Subject: Re: copy performance
From: David Laight <firstname.lastname@example.org>
Date: 03/21/2002 12:08:59
On Thu, Mar 21, 2002 at 10:35:39AM +0000, Richard Earnshaw wrote:
> email@example.com said:
> > However adding an extra memory read:
> > 10: ldrb r4, [r1]
> > ldrb r4, [r0], #1
> > strb r4, [r1], #1
> > subs r2, r2, #1
> > bne 10b
> > puts the destination into the data cache and speeds it up
> > to 470
> But will slow things down on a machine with write-through caches, since
> now we will fetch a line into the cache (taking many cycles) that will
> never be used.
I don't see a massive problem in having cpu dependent code in the
kernel. It is a bigger problem for user space code.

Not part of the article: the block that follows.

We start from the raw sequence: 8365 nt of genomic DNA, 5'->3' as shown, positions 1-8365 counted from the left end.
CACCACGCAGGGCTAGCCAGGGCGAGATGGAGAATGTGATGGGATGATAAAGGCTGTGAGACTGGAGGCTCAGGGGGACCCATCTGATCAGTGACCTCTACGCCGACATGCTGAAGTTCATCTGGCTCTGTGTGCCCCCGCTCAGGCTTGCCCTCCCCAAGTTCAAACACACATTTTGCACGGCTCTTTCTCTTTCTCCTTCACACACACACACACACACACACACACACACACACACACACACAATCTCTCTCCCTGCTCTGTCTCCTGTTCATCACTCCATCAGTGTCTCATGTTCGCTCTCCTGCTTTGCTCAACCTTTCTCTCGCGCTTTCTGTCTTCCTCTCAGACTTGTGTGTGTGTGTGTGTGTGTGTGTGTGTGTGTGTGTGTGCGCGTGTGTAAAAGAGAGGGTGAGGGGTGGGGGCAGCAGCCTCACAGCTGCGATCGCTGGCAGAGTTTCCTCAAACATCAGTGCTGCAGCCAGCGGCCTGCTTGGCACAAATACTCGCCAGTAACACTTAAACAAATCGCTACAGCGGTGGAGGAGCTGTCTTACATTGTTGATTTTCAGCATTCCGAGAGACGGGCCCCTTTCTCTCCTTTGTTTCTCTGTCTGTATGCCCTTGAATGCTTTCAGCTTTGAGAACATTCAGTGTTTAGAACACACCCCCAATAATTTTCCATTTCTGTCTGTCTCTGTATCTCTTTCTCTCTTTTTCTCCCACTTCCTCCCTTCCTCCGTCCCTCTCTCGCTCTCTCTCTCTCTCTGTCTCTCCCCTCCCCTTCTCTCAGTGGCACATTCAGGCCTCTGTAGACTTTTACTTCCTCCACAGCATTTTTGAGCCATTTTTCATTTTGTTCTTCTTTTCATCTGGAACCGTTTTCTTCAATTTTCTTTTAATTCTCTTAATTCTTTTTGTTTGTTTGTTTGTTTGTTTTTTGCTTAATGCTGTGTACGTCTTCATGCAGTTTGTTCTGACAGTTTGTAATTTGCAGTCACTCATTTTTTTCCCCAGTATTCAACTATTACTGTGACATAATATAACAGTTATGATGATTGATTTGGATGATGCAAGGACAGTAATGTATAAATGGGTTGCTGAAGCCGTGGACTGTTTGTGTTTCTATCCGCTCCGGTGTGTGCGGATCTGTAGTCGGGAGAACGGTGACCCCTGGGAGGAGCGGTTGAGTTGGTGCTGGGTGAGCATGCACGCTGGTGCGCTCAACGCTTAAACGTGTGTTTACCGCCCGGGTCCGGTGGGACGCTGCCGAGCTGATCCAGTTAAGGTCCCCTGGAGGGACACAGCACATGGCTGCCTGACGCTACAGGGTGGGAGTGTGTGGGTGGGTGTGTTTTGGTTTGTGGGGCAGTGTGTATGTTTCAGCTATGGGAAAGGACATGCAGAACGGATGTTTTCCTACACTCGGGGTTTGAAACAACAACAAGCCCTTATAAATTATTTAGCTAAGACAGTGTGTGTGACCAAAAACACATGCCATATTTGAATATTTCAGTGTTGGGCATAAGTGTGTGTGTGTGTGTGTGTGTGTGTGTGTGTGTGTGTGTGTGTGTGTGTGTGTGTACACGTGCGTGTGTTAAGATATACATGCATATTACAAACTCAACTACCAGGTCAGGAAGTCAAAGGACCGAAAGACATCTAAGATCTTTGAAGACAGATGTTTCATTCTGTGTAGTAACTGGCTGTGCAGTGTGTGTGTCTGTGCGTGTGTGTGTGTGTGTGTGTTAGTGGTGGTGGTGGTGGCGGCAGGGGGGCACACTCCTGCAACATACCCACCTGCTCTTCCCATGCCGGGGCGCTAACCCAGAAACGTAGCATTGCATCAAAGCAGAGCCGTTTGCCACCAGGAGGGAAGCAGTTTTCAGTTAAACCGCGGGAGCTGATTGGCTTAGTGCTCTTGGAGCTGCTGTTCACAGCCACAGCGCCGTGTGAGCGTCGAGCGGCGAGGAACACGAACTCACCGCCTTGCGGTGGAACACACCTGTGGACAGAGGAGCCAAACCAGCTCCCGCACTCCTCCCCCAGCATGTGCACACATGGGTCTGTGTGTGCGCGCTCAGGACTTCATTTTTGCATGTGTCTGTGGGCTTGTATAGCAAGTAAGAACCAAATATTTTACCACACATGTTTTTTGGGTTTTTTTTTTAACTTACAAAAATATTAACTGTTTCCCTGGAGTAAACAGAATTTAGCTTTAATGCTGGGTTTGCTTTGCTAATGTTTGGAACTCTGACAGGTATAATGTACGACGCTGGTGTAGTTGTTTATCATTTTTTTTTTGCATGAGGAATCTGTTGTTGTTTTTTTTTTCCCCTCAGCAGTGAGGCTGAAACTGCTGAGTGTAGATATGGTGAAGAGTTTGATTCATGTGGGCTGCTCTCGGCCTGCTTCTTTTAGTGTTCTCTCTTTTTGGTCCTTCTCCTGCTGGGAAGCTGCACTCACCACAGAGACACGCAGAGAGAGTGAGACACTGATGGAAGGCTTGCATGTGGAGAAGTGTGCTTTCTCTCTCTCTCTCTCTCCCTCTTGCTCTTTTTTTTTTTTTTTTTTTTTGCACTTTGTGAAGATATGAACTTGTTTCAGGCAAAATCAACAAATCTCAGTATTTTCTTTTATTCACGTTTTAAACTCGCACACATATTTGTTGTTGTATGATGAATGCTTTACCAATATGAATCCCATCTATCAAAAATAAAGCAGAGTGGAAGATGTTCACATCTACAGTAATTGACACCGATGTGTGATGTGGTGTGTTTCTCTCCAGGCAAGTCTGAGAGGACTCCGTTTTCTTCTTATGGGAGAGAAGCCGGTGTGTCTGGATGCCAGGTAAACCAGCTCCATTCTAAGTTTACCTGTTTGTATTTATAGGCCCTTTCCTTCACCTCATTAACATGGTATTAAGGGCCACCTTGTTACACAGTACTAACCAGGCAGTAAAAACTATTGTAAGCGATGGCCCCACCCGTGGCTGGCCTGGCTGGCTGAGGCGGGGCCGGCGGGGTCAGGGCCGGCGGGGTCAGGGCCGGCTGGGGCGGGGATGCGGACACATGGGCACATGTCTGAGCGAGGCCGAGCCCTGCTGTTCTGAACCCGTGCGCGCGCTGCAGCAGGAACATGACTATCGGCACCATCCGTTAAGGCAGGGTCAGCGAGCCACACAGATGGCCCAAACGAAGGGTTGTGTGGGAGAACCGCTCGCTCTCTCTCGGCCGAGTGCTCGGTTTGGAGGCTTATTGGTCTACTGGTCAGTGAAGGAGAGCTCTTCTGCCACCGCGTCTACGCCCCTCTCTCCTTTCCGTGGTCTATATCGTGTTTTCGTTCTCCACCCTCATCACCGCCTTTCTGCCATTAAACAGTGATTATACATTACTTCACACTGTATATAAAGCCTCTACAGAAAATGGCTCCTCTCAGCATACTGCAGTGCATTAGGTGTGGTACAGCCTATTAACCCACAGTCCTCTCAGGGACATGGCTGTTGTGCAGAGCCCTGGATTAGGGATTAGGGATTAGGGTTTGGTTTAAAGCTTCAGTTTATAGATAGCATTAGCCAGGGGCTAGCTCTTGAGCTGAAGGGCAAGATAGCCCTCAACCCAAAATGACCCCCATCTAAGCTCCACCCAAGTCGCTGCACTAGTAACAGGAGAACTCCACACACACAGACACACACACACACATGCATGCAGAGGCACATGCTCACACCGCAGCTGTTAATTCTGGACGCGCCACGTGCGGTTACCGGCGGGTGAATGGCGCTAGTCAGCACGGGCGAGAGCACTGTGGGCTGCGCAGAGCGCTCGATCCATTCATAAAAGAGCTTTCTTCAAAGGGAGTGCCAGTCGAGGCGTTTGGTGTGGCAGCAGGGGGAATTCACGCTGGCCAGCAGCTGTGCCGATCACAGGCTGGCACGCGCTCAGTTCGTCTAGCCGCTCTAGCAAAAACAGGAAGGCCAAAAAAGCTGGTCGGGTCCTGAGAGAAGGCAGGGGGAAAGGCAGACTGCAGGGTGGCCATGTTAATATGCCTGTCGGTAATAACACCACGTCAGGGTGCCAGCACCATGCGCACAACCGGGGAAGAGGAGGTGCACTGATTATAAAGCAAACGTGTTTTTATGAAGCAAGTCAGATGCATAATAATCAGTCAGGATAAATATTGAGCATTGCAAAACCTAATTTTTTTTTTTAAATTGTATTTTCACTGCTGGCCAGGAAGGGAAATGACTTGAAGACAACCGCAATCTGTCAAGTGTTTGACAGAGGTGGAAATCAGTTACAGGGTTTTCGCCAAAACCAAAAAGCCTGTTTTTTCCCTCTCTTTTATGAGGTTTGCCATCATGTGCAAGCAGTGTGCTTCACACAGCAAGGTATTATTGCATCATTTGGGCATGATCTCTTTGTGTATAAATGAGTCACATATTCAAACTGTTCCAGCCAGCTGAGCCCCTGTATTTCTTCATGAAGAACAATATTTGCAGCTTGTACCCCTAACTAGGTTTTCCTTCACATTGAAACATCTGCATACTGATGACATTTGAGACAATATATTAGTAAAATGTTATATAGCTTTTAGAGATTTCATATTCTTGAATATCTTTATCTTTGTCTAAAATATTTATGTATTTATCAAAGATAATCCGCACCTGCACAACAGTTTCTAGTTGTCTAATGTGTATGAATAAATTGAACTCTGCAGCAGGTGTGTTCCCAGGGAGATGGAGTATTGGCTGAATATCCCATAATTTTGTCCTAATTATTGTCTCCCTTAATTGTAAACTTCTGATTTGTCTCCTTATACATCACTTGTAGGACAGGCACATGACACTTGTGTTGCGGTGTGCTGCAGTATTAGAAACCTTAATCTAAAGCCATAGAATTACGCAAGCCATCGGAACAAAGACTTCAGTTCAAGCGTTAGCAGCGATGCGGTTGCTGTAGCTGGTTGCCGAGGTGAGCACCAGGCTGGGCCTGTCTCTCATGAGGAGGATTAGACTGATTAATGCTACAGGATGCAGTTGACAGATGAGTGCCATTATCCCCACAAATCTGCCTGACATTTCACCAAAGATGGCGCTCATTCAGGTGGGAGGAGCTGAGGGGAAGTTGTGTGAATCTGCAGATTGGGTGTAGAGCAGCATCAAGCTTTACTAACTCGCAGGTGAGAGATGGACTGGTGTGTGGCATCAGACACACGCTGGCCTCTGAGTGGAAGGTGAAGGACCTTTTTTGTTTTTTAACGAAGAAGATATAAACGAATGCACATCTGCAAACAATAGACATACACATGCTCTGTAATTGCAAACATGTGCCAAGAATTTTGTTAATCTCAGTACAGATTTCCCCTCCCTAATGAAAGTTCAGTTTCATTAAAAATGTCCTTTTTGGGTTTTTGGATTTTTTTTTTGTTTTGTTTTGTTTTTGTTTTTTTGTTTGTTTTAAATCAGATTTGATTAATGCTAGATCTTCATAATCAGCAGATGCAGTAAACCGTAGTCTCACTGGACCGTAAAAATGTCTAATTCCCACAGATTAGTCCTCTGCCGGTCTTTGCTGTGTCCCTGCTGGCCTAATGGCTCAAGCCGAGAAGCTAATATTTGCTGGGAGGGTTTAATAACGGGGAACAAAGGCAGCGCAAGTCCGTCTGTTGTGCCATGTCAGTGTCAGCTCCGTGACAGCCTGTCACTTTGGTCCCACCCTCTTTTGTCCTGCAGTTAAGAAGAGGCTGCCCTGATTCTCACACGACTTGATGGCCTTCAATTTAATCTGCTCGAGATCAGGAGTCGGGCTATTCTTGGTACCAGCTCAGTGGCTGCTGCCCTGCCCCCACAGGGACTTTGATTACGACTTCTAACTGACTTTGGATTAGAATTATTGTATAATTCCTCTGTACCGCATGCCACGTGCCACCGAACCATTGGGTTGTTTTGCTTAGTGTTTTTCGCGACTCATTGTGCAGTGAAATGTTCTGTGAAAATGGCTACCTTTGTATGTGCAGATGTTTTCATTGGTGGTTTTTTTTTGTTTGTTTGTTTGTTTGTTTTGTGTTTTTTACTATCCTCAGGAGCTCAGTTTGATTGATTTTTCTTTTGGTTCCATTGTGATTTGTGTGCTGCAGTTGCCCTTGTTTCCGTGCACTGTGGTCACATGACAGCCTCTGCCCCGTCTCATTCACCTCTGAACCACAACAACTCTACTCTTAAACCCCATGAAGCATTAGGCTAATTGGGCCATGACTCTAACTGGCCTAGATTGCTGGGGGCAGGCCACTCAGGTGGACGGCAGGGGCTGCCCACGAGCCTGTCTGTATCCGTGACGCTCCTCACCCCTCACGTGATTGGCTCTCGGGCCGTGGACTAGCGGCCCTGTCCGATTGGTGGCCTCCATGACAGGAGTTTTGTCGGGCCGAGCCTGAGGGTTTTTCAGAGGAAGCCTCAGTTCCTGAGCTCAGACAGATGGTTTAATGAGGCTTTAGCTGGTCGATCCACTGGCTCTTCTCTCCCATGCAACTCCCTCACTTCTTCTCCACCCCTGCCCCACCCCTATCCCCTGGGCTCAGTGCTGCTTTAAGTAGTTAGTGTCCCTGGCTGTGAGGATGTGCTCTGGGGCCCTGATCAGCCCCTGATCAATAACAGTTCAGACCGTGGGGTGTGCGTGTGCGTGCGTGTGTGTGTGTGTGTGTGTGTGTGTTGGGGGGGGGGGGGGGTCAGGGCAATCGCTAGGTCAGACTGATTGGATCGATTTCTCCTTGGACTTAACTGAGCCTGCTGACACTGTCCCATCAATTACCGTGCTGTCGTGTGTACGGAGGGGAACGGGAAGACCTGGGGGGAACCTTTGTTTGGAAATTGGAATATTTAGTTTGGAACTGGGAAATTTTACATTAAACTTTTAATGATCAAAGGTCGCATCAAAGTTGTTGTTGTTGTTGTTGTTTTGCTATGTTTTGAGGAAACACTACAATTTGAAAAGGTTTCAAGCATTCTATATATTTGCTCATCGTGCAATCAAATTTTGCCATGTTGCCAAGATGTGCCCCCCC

Also the target data is quite likely to be needed shortly afterwards,
so having it in the cache may just have transfered the cost.
> I'm not sure that there is a generic solution here. Even the ARMv5 PLD
> instruction wouldn't help much.
pld is probably slightly easier than the ldr - especially since it wont
fault if you prefetch beyond the end of the buffer.
> > For aligned copies using ldmia/stmia loops forcing a read doesn't help
> > large copies.
> What happens if you 'prefetch' from address + 15?
All prefetch attempts of the ldm/stm fail (although having all the
buffer in the cache at the start is a win). I suspect this is because
the stm generates a 4 word burst - which is the same cycle as is used
to write out the dirty cache line.
I can see that optimising this code requires a reasonable benchmark
and a system where a new copyin (etc) can be loaded into an
There are certainly significant gains to be made though!
David Laight: firstname.lastname@example.org